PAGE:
Updated news on the Gambino, Genovese, Bonanno, Lucchese and Colombo Organized Crime Families of New York City.

Thursday, September 24, 2009

NJ Gov Candidate has Family Links to Reputed Feared Genovese Boss

For Christopher J. Christie, it was inescapably an uncomfortable family connection. Tino Fiumara, the brother of his aunt’s husband, was a fearsome and ranking member of the Genovese crime family: twice convicted of racketeering, sentenced to 25 years in federal prison, and linked by investigators to several grisly murders, including one in which a victim was strangled with piano wire.

Tino Fiumara in 1979.

Mr. Christie, 47, who rose from a boyhood in Livingston to become a corporate lawyer, then United States attorney in New Jersey and now the Republican candidate for governor of New Jersey, does not appear to have talked much about Mr. Fiumara over the years.

He once acknowledged bumping into his uncle’s brother at a restaurant in the mid-1990s. And there was a 1991 visit Mr. Christie made to a Texas prison to see Mr. Fiumara — at the request, Mr. Christie said, of a relative.

But when Mr. Christie became New Jersey’s top federal prosecutor in January 2002, his distant tie became a potential problem. Mr. Fiumara was already under investigation by the federal prosecutor’s office for aiding the flight of a fugitive suspected of murder.

Mr. Christie recused himself from the case. Mr. Fiumara was arrested that April. Prosecutors and defense lawyers say Mr. Christie was never involved in any way.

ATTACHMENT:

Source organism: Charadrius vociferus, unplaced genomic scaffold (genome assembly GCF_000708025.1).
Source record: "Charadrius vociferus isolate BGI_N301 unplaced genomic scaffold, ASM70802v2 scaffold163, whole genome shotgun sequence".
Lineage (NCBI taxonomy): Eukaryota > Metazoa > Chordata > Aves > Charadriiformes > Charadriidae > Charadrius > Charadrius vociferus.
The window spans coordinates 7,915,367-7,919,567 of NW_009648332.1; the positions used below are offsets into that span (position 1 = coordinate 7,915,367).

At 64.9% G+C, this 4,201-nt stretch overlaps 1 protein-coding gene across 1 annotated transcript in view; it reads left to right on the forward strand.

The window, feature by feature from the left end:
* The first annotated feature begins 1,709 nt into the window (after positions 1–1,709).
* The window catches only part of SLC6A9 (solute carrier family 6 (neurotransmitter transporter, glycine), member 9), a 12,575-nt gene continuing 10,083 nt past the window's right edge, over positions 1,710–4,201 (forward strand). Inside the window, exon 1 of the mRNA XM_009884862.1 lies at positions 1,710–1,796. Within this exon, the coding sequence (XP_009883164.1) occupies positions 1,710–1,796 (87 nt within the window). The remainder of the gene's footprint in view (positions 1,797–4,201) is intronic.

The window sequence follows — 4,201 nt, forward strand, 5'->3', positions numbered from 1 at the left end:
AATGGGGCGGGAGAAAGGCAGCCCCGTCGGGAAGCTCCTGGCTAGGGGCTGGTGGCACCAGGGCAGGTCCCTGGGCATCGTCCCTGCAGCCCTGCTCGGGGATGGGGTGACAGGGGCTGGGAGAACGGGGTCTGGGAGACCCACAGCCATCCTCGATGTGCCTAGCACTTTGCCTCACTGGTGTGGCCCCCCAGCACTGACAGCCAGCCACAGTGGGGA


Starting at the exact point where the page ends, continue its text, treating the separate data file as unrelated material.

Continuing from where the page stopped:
But Mr. Christie, whose office issued news releases about a plea bargain and Mr. Fiumara’s eight-month prison sentence, never revealed his connection to the defendant or his sensitive decision to distance himself from the handling of the case.

“My view at the time was, I had had nothing to do with the case, I’d had no involvement with it, and I didn’t think it was of any import to anyone why I’d recused,” he said in an interview. “It was a personal matter; it was not a professional matter.”

Mr. Christie says his relationship to Mr. Fiumara never came up in his F.B.I. background check after his appointment as United States attorney, and he never raised it, though he says he assumed investigators were aware of it.

So as he runs for governor, the connection to one of the state’s more notorious and violent gangsters emerges as a somewhat startling footnote in the biography of a man who has built his campaign, and career, as a crime fighter.

Mr. Christie says that as United States attorney he was always tough on organized crime, though it did not rank as high among his priorities as public corruption, terrorism, violent street gangs or human trafficking did. And he says he stands by a 2007 remark that “the Mafia is much more prominent on HBO than in New Jersey.”

Mr. Fiumara’s older brother, John, who lived in Livingston, a mile from the Christie home, was the second husband of Mr. Christie’s aunt, Mr. Christie said. He said that he recalled seeing Tino Fiumara at large parties at his aunt’s home when he was a boy.

By then, Mr. Fiumara had built an extensive and violent résumé in the underworld. Jerry Capeci of GangLandNews.com, has reported that Mr. Fiumara cut his teeth in the late 1960’s working for Ruggiero Boiardo, a top Genovese crime family member in New Jersey, known as Richie the Boot, who lived in a sprawling Livingston estate that became a model for the suburban home of the fictional character Tony Soprano.

Mr. Christie said he was 15 when he found out about Mr. Fiumara’s involvement in organized crime, in 1977, reading about it on the front page of The Star-Ledger. Two years later, Mr. Fiumara was sentenced to 20 years for extorting a Parsippany restaurateur.